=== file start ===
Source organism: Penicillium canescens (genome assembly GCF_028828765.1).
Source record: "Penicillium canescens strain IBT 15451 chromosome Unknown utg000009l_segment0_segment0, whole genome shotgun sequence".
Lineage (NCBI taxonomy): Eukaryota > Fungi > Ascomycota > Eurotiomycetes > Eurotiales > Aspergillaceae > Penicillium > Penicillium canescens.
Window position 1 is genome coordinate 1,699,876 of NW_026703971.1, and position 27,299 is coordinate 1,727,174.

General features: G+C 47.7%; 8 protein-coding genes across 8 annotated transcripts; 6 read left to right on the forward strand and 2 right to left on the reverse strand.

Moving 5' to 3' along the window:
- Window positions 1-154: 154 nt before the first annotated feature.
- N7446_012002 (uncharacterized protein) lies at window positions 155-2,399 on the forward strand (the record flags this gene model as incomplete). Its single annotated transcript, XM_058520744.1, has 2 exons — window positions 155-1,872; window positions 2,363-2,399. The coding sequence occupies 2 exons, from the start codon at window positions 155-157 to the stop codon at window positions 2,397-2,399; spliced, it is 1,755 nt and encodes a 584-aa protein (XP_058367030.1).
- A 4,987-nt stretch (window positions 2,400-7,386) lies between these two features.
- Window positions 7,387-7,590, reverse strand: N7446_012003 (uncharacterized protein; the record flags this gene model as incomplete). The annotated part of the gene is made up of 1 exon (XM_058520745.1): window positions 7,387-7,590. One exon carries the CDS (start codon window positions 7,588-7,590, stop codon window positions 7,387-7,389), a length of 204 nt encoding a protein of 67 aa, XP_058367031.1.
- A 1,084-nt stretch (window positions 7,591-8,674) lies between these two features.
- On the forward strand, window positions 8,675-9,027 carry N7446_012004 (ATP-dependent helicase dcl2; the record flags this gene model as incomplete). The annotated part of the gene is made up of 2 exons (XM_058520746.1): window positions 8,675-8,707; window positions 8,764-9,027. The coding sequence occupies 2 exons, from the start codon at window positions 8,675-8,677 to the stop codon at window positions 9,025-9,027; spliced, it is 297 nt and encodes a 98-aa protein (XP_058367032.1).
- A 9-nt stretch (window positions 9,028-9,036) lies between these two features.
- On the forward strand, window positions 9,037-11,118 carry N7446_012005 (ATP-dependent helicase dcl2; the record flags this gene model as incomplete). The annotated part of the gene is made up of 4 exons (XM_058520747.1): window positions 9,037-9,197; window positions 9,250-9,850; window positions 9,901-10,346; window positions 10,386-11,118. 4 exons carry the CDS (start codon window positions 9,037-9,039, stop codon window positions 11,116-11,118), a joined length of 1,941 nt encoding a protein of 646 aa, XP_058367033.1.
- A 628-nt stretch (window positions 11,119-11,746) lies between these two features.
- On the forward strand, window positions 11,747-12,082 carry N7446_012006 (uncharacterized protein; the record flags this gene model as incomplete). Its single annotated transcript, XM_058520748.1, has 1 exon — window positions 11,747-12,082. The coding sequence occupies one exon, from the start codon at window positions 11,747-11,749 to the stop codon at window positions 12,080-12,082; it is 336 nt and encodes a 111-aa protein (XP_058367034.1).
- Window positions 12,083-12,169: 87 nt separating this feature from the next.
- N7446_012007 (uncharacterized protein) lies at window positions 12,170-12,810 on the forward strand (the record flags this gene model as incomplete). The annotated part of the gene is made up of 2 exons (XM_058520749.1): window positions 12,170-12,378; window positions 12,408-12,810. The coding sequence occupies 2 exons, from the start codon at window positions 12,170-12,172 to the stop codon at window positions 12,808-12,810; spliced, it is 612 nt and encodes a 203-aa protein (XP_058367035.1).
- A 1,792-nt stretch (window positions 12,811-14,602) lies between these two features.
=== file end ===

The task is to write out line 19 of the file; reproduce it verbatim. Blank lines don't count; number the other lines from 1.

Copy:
- A 1,792-nt stretch (window positions 12,811-14,602) lies between these two features.